“Nervous Systems: Quantified Life and the Social Question” is about the manifold nature of human activity, specifically in terms of the ways it can be quantified and how such gathered information is used.
It’s about big data, mined by obscure, secret entities as well as high-profile private companies. As overwhelming as the show feels, due to its wide range of works and the abundant implications of its subject matter, it’s a pity seeing it come to an end. It was no small feat finding a vocabulary to articulate a subject as complex as this. To that end the curators put together a vast selection of mainly contemporary examples that show artists’ and activists’ reflections on big data at work. Without mapping an entirely dystopian landscape, the exhibition succeeds in sharing a sense of fascination and, through the inclusion of historic artworks, a surprising poignancy in this context.
Examples of the latter include On Kawara’s classic telegrams from different locations, apparent acts of self-quantification that simply state I am still alive, and Vito Acconci’s Theme Song video, featuring the artist seducing and manipulating the viewer, echoing online video dating sites with uncanny prescience. But the main thrust of the show concerns the digital present. The glaringly white centerpiece of the show, a manned installation on a slightly elevated platform conveying the artificiality of an Apple Store, is by the Tactical Technology Collective, whose founders, Stephanie Hankey and Marek Tuszynski, co-curated the exhibition. Here we see, for example, a microchip that can be tucked into the human body to remotely control female fertility, a development of the Bill Gates Foundation.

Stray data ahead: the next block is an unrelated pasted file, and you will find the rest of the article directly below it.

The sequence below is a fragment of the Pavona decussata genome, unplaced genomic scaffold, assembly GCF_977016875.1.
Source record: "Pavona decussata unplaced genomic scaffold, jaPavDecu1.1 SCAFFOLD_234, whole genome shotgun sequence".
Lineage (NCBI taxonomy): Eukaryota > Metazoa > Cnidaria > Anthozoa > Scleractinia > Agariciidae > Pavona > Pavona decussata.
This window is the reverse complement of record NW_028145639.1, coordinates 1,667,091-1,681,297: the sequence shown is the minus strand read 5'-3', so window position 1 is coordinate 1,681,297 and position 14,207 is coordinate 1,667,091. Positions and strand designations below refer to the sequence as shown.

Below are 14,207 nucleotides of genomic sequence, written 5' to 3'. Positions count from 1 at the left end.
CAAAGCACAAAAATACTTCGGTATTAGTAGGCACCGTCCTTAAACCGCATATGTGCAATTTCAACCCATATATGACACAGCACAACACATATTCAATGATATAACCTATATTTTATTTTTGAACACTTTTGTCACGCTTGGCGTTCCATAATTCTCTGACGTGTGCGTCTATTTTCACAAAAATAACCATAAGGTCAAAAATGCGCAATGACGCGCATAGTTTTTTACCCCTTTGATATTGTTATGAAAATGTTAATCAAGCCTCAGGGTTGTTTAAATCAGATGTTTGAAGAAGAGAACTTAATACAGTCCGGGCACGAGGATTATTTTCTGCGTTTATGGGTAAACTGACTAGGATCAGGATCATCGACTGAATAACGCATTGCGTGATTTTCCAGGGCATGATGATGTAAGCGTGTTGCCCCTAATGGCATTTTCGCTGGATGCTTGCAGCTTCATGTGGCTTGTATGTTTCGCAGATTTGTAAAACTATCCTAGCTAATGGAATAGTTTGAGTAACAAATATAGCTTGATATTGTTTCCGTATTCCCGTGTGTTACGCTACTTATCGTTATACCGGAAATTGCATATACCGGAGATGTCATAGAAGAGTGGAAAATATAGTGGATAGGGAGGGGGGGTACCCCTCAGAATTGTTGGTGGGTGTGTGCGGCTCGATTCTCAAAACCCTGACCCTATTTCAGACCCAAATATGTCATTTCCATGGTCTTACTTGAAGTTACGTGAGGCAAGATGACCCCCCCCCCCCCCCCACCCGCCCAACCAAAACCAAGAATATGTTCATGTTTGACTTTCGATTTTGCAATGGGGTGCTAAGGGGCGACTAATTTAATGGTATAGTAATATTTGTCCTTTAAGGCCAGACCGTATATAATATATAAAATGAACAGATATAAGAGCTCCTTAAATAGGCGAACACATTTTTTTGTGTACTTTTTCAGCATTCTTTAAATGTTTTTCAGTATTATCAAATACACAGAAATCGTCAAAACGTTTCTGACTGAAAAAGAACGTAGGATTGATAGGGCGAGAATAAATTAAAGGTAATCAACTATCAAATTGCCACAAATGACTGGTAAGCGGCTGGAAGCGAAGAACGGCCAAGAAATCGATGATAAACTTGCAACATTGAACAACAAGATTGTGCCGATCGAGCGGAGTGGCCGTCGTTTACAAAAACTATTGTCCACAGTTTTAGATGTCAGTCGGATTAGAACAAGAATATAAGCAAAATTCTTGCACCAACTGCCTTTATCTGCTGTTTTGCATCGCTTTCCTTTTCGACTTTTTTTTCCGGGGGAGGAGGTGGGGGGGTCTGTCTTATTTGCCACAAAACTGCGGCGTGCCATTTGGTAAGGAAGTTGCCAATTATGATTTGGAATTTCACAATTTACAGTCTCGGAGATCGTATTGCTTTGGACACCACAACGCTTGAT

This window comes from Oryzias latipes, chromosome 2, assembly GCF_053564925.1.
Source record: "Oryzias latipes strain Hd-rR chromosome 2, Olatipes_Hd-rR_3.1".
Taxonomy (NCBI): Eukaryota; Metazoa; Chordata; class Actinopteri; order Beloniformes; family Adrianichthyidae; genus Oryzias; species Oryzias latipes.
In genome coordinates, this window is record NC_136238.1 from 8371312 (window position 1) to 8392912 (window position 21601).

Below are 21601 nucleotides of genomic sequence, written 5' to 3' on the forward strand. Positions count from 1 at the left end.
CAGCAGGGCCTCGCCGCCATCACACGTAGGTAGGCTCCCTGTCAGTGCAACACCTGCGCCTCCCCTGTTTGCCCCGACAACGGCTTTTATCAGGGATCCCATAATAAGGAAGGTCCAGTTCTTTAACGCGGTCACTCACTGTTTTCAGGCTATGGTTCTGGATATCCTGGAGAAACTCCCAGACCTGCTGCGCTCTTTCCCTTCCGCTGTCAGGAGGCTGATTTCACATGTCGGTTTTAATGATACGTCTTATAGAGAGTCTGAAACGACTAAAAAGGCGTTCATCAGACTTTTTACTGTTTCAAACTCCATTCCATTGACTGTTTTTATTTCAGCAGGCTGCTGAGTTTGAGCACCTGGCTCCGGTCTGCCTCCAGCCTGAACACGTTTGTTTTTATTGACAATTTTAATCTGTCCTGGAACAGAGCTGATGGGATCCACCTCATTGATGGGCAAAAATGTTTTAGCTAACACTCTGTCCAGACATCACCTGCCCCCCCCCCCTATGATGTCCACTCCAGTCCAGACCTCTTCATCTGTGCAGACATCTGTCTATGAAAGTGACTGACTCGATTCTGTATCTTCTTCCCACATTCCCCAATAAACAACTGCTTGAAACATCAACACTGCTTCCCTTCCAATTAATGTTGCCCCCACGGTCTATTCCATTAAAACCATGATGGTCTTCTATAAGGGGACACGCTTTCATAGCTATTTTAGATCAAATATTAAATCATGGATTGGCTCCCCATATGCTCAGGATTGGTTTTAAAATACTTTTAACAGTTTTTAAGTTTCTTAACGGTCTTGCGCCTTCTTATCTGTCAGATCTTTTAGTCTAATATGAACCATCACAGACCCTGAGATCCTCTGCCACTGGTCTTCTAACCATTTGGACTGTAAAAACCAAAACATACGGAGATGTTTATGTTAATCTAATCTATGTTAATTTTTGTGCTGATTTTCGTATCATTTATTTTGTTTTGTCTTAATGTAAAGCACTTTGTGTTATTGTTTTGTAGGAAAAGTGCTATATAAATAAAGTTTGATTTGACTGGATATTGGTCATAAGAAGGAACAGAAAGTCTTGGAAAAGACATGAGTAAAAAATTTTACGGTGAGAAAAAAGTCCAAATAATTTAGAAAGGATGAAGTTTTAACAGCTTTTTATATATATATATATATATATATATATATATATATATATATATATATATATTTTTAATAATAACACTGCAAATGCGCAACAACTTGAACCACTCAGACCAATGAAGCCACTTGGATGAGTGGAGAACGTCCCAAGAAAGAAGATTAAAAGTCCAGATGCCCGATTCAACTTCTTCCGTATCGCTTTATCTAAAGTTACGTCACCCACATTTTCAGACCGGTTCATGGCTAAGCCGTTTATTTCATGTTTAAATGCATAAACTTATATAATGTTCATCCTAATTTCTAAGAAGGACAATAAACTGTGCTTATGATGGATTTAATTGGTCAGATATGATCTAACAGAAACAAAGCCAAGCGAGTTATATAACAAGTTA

So-called “triangulations” punctuate the show, adding historical and/or theoretical information to the exhibits, such as nineteenth-century studies measuring and mapping poverty and crime rates.
Today there is no way out: we’re all connected. The only hope is to develop an awareness of how this gigantic machine tries to shape how we see the world and ourselves, and to develop images that can put this monster into perspective.
by Andreas Schlaegel